You've bought a book for your e-reader and it's yours to own, right? That's what George Orwell fans thought, until their purchases disappeared. The implications are sinister, discovers Simon Usborne
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Isis is an hour from Baghdad, the Iraq army has little chance against it, and air strikes won't help

Isis an hour away from Baghdad -

and with no sign of Iraq army being able to make a successful counter-attack
Turner Prize 2014 is frustratingly timid

Turner Prize 2014 is frustratingly timid

The exhibition nods to rich and potentially brilliant ideas, but steps back
Last chance to see: Half the world’s animals have disappeared over the last 40 years

Last chance to see...

The Earth’s animal wildlife population has halved in 40 years
So here's why teenagers are always grumpy - and it's not what you think

Truth behind teens' grumpiness

Early school hours mess with their biological clocks
Why can no one stop hackers putting celebrities' private photos online?

Hacked photos: the third wave

Why can no one stop hackers putting celebrities' private photos online?
Royal Ballet star dubbed 'Charlize Theron in pointe shoes' takes on Manon

Homegrown ballerina is on the rise

Royal Ballet star Melissa Hamilton is about to tackle the role of Manon
Education, eduction, education? Our growing fascination with what really goes on in school

Education, education, education

TV documentaries filmed in classrooms are now a genre in their own right
It’s reasonable to negotiate with the likes of Isis, so why don’t we do it and save lives?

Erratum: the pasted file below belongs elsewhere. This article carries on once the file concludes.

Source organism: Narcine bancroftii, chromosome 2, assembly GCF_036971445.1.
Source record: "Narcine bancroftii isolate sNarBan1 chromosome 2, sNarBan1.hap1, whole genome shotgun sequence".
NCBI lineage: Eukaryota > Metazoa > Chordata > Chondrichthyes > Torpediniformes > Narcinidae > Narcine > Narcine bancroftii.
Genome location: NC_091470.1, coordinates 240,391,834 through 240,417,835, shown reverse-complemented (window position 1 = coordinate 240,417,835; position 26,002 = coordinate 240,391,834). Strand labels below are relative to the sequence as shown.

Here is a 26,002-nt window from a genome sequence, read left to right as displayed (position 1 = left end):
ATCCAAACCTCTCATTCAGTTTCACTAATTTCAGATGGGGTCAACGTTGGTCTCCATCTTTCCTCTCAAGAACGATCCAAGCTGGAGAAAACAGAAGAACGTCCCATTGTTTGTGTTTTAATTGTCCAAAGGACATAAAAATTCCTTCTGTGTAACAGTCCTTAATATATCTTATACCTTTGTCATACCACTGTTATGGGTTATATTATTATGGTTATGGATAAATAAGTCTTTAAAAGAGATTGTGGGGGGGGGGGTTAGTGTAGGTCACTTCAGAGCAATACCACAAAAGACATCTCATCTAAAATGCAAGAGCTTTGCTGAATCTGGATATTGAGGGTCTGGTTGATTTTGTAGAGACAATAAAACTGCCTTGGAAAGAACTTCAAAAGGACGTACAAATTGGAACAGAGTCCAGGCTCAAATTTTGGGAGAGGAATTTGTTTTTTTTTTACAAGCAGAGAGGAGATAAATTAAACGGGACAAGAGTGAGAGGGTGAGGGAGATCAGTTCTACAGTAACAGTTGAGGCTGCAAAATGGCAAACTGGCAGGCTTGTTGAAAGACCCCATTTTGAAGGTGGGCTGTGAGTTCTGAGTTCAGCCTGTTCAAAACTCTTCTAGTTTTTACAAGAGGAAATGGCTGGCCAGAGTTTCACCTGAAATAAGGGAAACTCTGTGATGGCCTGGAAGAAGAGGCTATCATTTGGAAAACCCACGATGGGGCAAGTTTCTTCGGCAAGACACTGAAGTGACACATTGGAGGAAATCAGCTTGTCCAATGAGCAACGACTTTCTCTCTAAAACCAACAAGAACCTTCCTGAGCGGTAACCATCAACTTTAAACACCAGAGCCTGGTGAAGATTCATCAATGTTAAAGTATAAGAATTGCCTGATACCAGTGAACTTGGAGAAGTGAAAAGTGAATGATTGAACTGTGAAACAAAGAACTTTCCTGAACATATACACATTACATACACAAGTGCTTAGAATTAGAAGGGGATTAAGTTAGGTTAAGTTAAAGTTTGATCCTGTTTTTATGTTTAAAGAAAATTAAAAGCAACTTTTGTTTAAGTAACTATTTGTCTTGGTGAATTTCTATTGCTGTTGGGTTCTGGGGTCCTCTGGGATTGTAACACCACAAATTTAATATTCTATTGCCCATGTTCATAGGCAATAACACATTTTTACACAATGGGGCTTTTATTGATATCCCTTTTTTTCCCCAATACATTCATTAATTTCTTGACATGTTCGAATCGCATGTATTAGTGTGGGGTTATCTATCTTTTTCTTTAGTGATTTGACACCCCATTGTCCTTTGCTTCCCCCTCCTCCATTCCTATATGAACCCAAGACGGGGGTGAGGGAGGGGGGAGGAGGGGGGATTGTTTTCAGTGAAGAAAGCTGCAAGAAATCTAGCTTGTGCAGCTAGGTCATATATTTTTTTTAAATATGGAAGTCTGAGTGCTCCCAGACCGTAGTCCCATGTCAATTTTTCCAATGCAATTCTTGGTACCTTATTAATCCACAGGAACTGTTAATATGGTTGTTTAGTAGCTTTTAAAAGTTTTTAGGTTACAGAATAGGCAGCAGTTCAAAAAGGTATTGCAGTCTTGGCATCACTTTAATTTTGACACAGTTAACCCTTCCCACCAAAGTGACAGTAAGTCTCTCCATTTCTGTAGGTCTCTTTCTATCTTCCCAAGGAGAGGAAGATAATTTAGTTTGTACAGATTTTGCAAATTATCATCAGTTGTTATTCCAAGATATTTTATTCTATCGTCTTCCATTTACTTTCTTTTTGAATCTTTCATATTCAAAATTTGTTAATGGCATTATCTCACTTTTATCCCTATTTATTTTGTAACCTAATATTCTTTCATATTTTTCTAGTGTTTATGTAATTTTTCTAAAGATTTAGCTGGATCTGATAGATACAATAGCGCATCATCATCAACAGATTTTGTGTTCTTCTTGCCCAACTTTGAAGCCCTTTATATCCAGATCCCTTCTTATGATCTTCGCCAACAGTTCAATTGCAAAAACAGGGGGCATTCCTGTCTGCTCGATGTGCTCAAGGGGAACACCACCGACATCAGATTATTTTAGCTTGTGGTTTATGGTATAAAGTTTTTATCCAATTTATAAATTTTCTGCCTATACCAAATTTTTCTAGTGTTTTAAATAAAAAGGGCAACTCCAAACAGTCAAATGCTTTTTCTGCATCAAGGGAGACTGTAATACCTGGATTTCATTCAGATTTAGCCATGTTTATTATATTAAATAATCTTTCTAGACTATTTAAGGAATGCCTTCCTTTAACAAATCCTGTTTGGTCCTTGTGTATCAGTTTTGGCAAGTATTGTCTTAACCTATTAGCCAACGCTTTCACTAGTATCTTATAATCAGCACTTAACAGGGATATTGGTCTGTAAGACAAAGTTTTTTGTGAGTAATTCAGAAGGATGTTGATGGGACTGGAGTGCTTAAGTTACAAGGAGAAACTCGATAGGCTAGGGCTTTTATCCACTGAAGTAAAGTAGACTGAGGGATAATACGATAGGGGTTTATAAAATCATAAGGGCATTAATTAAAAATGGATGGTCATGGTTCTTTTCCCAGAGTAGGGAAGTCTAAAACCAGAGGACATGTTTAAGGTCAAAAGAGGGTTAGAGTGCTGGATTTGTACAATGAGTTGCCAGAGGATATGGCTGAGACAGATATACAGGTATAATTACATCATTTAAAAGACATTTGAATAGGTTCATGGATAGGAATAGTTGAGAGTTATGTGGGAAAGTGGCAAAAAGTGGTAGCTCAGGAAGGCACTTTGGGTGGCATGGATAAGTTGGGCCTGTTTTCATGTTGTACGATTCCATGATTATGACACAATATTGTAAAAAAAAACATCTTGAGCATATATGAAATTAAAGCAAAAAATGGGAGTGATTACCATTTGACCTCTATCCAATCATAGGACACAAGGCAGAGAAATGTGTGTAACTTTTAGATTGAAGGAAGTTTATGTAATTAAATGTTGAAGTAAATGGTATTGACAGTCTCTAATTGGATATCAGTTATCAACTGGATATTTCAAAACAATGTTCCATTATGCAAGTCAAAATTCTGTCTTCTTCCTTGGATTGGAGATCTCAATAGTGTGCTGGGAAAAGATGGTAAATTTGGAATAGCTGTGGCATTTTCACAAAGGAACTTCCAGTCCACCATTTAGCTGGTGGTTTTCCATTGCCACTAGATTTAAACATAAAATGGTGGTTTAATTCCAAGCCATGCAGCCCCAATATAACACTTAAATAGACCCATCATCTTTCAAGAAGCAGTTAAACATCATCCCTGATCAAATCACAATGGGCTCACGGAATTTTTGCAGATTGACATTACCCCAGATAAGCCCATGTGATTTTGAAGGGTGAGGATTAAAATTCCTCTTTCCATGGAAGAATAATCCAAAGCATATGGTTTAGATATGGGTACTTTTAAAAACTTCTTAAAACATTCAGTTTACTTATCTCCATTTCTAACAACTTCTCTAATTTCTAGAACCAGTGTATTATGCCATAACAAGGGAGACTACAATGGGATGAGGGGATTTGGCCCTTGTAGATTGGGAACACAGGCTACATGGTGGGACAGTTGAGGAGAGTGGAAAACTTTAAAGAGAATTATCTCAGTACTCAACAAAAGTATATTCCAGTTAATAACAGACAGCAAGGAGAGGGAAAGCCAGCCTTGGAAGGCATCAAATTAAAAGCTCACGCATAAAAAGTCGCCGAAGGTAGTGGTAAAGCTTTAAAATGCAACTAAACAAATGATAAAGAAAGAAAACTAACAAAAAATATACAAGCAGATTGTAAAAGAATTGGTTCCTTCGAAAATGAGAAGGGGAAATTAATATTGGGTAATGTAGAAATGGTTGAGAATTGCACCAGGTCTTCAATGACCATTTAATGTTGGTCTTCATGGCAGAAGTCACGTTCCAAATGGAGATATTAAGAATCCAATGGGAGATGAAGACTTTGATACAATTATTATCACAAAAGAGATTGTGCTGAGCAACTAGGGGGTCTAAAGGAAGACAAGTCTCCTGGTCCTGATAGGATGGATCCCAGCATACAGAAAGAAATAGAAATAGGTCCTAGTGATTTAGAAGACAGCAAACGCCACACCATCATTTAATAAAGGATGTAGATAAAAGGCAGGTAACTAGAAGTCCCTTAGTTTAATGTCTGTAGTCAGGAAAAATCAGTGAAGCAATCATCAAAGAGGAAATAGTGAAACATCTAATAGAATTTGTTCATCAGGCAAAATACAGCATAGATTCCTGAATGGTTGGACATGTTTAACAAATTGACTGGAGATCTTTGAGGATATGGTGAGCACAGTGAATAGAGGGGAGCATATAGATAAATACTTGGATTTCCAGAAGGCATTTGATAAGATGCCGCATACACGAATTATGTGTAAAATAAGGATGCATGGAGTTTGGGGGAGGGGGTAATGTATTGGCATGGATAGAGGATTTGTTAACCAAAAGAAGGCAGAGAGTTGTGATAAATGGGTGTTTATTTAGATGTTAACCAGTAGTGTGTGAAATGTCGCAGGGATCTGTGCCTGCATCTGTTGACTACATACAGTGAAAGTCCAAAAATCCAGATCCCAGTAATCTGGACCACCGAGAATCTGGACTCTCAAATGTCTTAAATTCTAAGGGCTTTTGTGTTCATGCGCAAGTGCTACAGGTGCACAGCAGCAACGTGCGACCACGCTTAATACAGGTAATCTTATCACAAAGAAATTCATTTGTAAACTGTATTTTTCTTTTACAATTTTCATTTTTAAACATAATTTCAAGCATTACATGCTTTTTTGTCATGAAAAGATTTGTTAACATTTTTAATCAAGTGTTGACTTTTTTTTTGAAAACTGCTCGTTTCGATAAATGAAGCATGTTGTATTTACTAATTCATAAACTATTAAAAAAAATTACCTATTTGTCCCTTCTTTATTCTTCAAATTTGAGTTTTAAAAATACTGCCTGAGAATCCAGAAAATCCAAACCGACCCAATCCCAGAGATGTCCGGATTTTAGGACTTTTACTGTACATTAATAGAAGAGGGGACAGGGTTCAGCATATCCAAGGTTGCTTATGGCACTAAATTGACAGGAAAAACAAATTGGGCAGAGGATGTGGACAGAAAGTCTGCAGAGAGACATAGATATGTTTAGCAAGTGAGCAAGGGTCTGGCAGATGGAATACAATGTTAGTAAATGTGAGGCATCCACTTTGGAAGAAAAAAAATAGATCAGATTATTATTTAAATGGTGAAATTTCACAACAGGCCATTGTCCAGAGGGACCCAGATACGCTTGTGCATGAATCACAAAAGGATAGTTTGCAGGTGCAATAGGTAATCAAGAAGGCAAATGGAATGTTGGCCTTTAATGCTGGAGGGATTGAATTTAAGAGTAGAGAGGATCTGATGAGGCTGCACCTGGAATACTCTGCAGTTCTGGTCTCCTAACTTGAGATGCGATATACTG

It’s perfectly reasonable to negotiate with villains like Isis

So why don’t we do it and save some lives?
This man just ran a marathon in under 2 hours 3 minutes. Is a 2-hour race in sight?

Is a sub-2-hour race now within sight?

Dennis Kimetto breaks marathon record
We shall not be moved, say Stratford's single parents fighting eviction

Inside the E15 'occupation'

We shall not be moved, say Stratford single parents
Air strikes alone will fail to stop Isis

Air strikes alone will fail to stop Isis

Talks between all touched by the crisis in Syria and Iraq can achieve as much as the Tornadoes, says Patrick Cockburn
Nadhim Zahawi: From a refugee on welfare to the heart of No 10

Nadhim Zahawi: From a refugee on welfare to the heart of No 10

The Tory MP speaks for the first time about the devastating effect of his father's bankruptcy
Witches: A history of misogyny

Witches: A history of misogyny

The sexist abuse that haunts modern life is nothing new: women have been 'trolled' in art for 500 years
Shona Rhimes interview: Meet the most powerful woman in US television

Meet the most powerful woman in US television

Writer and producer of shows like Grey's Anatomy, Shonda Rhimes now has her own evening of primetime TV – but she’s taking it in her stride
'Before They Pass Away': Endangered communities photographed 'like Kate Moss'

Endangered communities photographed 'like Kate Moss'

Jimmy Nelson travelled the world to photograph 35 threatened tribes in an unashamedly glamorous style